bail organa rebels

Other than my major grievance with the droids, Tantive IV, and Organa – I think the first episode was pretty cool.  They stuck it to the Empire by stealing their prized weapons that were supposed to be illegal throughout the galaxy, and then later destroying them.  It spoke to an interesting larger lesson: the Empire can do what they want, regardless if weapons are illegal or not.  In the hands of the Empire, those laws are conveniently forgotten if it will further their cause.

Ezra showed us some of his Force powers…he has more than I thought.  But they came into action when he was angry and scared.  Not very Jedi-like, eh?  So Kanan will have to curb that and teach him how to use the Force in a calmer state.  Or will Kanan change the rules a bit and not follow the strict Jedi Code?  Speaking of Kanan…I couldn’t really figure out how old he was.  I was guessing late 20s or early 30’s.  Oh – nevermind, Wookiepedia says he’s 28 and was 14 when Order 66 happened.

Lastly, I wanted to touch briefly upon the tone and style of the series.  I enjoyed the style and the banter between the characters, but my good friend Mr. Reticent pointed out that it was a lot lighter than TCW.  Not only with the situations and how they talked with each other, but also the animation style.  When you contrast the animation, there is a big difference.  TCW was more angular, sharp and it felt like watching a video game sometimes.  Rebels is smooth, almost more “cartoony”, which makes sense considering that it comes from Disney.  The tone of the episodes seemed to play more for a Disney crowd as well…I’m not sure if any of you guys watch The Disney Channel/Disney X D or Cartoon Network – but they are two very different styles and draw in two different crowds.  Both focus more on drawing in boys than girls, but CN is a lot cruder in my opinion.  I find CN to grate on me often and I watch the shows with disbelief that kids watch that channel as it can feel gritty.  Disney X D still seems unfathomable to me at times, but at least I can somewhat relate and understand why a boy would watch a show on the channel.  X D plays it a little safer and perhaps that’s why Rebels also seems to reflect that. (apparently I can’t write X.D. without WP changing it to a gigantic smiley face)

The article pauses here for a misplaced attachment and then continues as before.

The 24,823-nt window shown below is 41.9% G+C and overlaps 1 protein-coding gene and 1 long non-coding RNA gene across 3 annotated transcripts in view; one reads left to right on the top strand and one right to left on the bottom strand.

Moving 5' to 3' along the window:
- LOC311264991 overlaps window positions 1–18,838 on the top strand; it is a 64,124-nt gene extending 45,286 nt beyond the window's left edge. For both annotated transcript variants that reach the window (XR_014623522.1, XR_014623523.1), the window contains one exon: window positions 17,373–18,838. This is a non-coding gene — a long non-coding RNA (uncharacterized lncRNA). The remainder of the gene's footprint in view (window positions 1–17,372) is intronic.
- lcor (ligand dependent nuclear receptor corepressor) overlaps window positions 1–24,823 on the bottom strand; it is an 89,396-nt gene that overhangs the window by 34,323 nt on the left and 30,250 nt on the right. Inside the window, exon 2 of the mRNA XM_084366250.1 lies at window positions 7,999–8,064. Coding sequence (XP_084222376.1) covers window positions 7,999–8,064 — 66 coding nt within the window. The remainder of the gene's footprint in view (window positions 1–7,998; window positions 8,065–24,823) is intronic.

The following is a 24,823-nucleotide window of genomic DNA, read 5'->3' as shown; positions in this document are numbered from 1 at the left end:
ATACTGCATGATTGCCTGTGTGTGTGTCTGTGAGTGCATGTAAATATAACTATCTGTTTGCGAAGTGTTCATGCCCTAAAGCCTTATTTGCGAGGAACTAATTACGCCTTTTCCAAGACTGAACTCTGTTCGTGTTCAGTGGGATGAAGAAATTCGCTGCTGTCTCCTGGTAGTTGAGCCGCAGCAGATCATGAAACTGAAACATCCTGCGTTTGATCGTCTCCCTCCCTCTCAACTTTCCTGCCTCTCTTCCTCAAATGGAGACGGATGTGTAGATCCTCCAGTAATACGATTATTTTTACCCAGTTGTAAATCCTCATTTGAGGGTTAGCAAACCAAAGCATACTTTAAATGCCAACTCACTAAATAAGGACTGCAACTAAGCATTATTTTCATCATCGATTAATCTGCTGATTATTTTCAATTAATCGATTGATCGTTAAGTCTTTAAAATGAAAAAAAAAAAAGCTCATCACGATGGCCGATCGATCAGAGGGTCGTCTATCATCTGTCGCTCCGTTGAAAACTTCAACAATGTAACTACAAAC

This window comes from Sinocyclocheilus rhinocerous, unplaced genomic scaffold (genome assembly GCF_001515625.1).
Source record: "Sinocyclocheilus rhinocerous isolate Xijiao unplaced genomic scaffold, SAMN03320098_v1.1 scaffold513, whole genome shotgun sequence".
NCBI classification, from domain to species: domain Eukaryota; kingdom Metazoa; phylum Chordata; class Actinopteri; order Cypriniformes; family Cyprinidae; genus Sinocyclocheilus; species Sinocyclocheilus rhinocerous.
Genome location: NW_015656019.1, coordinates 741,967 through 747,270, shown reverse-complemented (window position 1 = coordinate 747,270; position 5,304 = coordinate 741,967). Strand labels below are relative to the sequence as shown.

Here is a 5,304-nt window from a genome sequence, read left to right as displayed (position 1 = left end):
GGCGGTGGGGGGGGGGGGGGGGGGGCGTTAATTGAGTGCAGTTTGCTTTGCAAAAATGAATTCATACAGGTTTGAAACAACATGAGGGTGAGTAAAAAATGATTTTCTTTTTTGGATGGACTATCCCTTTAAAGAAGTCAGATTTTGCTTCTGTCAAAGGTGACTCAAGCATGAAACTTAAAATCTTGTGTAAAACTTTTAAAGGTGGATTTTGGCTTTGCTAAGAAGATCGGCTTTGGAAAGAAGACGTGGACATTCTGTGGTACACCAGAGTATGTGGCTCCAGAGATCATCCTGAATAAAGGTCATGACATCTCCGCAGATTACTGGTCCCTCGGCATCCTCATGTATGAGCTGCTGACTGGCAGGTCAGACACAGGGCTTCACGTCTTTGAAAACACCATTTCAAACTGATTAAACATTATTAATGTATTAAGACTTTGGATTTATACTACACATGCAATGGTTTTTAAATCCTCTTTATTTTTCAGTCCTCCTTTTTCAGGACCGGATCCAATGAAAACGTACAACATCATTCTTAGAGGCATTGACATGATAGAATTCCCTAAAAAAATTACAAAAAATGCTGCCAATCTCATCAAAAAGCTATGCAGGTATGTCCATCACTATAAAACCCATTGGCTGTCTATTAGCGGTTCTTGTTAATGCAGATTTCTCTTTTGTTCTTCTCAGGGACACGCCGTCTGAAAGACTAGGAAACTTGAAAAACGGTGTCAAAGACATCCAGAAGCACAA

I find it hard to decide whether or not I will like the series based on what I’ve seen.  I loved the movie, giving it an 8.5/10, but felt the first TV show would come in at a 6/10.


Okay, I’m almost done, I swear.  Two side notes!

  1. Greg Weisman has left Rebels. I am most sad about this as he was the one person I was really pumped to have part of the show and thought would lead it in a smart, good direction.  But why did he leave?  I can’t find anything online so if anyone has information on this, please let me know to satiate my curiosity.
  2. Kiri Hart. I can’t go further without mentioning her.  You guys know how often I have talked about my unusual name and how I’ve never met anyone else with my name.  Well, guess what?  She is the VP of development at LFL and oversees a lot of the Star Wars content produced by Disney…including Rebels.  Look for her name at the end credits of Rebels.  SUPER WEIRD.  SUPER, SUPER WEIRD.  But I’m loving it.  I would not wish anyone else to have my name but someone at LFL.  It’s a sign.  I’m not sure of what, but it’s a sign.

The Jedi Code Absolutes

I’ve always had some strange difficulties understanding the Jedi Code – this weird mantra that we actually never hear uttered in the movies, but somehow most average fans know about it.  Well, maybe that’s not true, but I know I ran into it when I was in middle school so it’s been around for over 10 years.  I’ve been trying to research where it first came about, and Wookiepedia is saying Dark Apprentice by Kevin J. Anderson and also the video game Knights of the Old Republic.  If anyone can figure out where this first came about, please let me know. [see update at end of blog post]

My main problem with this code is that it seems to set them up for failure and if we suppose this Code was in place during the Prequels, it definitely put too many limitations on the Jedi as a body.

Here is the entirety of the code as I learned it in middle school, and the one Jedi Code that most people know about (you’ll find a Jedi Code on Wookiepedia that was supposedly established 32 BBY but I’m not acknowledging it):

the jedi code

There is no emotion; there is peace.